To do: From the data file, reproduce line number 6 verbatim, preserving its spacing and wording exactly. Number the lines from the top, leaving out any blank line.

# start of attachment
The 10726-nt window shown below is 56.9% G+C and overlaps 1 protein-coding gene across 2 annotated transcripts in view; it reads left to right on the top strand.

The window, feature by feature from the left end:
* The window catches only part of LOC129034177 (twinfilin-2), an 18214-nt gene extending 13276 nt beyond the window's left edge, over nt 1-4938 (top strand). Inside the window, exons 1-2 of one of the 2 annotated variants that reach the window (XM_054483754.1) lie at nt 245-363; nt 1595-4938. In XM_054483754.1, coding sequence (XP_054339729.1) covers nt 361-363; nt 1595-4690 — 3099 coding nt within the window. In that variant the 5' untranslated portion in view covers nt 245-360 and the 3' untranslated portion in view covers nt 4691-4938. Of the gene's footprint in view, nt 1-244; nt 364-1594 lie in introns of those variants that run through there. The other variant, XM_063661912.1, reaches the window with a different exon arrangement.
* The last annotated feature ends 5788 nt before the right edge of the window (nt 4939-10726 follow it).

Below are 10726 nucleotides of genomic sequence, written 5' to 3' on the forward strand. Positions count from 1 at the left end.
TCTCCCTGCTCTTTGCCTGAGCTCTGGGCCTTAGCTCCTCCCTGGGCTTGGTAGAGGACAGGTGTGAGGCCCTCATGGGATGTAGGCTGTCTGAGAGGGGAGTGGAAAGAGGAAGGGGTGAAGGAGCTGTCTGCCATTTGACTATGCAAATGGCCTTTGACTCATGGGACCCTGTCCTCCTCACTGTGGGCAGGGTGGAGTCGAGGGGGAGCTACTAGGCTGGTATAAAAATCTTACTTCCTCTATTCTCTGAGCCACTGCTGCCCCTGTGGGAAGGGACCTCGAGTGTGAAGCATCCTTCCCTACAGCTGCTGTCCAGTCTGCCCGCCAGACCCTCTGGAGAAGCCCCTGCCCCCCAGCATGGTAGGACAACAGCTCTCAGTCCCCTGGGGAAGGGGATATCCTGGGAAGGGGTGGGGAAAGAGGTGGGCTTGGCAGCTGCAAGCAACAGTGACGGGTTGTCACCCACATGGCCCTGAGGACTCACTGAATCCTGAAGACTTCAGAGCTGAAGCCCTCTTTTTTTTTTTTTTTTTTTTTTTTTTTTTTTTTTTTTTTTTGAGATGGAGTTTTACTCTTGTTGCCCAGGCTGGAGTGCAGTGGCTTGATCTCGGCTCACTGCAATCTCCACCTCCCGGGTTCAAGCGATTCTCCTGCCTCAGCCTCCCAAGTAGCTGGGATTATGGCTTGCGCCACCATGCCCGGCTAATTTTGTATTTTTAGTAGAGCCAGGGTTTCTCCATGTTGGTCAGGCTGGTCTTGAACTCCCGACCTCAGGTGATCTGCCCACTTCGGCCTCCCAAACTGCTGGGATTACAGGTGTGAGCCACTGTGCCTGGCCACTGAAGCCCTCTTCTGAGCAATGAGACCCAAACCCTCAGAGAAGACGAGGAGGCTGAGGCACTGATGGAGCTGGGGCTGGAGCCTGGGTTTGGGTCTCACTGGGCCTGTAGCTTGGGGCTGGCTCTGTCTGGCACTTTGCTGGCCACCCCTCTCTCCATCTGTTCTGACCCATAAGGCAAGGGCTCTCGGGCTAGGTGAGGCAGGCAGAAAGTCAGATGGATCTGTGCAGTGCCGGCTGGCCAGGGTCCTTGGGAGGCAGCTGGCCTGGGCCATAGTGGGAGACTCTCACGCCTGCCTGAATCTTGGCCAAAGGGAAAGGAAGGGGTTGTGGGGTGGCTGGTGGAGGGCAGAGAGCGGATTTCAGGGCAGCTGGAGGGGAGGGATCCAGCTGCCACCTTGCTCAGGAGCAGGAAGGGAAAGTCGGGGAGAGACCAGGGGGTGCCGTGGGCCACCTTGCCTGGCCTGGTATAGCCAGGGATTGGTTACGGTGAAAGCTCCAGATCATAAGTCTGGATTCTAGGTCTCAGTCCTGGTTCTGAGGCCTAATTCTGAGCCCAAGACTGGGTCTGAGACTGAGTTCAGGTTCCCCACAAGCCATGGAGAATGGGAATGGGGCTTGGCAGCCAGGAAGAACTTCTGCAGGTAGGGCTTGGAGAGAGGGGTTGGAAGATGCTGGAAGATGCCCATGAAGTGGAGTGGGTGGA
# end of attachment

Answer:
TCTCCCTGCTCTTTGCCTGAGCTCTGGGCCTTAGCTCCTCCCTGGGCTTGGTAGAGGACAGGTGTGAGGCCCTCATGGGATGTAGGCTGTCTGAGAGGGGAGTGGAAAGAGGAAGGGGTGAAGGAGCTGTCTGCCATTTGACTATGCAAATGGCCTTTGACTCATGGGACCCTGTCCTCCTCACTGTGGGCAGGGTGGAGTCGAGGGGGAGCTACTAGGCTGGTATAAAAATCTTACTTCCTCTATTCTCTGAGCCACTGCTGCCCCTGTGGGAAGGGACCTCGAGTGTGAAGCATCCTTCCCTACAGCTGCTGTCCAGTCTGCCCGCCAGACCCTCTGGAGAAGCCCCTGCCCCCCAGCATGGTAGGACAACAGCTCTCAGTCCCCTGGGGAAGGGGATATCCTGGGAAGGGGTGGGGAAAGAGGTGGGCTTGGCAGCTGCAAGCAACAGTGACGGGTTGTCACCCACATGGCCCTGAGGACTCACTGAATCCTGAAGACTTCAGAGCTGAAGCCCTCTTTTTTTTTTTTTTTTTTTTTTTTTTTTTTTTTTTTTTTTTGAGATGGAGTTTTACTCTTGTTGCCCAGGCTGGAGTGCAGTGGCTTGATCTCGGCTCACTGCAATCTCCACCTCCCGGGTTCAAGCGATTCTCCTGCCTCAGCCTCCCAAGTAGCTGGGATTATGGCTTGCGCCACCATGCCCGGCTAATTTTGTATTTTTAGTAGAGCCAGGGTTTCTCCATGTTGGTCAGGCTGGTCTTGAACTCCCGACCTCAGGTGATCTGCCCACTTCGGCCTCCCAAACTGCTGGGATTACAGGTGTGAGCCACTGTGCCTGGCCACTGAAGCCCTCTTCTGAGCAATGAGACCCAAACCCTCAGAGAAGACGAGGAGGCTGAGGCACTGATGGAGCTGGGGCTGGAGCCTGGGTTTGGGTCTCACTGGGCCTGTAGCTTGGGGCTGGCTCTGTCTGGCACTTTGCTGGCCACCCCTCTCTCCATCTGTTCTGACCCATAAGGCAAGGGCTCTCGGGCTAGGTGAGGCAGGCAGAAAGTCAGATGGATCTGTGCAGTGCCGGCTGGCCAGGGTCCTTGGGAGGCAGCTGGCCTGGGCCATAGTGGGAGACTCTCACGCCTGCCTGAATCTTGGCCAAAGGGAAAGGAAGGGGTTGTGGGGTGGCTGGTGGAGGGCAGAGAGCGGATTTCAGGGCAGCTGGAGGGGAGGGATCCAGCTGCCACCTTGCTCAGGAGCAGGAAGGGAAAGTCGGGGAGAGACCAGGGGGTGCCGTGGGCCACCTTGCCTGGCCTGGTATAGCCAGGGATTGGTTACGGTGAAAGCTCCAGATCATAAGTCTGGATTCTAGGTCTCAGTCCTGGTTCTGAGGCCTAATTCTGAGCCCAAGACTGGGTCTGAGACTGAGTTCAGGTTCCCCACAAGCCATGGAGAATGGGAATGGGGCTTGGCAGCCAGGAAGAACTTCTGCAGGTAGGGCTTGGAGAGAGGGGTTGGAAGATGCTGGAAGATGCCCATGAAGTGGAGTGGGTGGA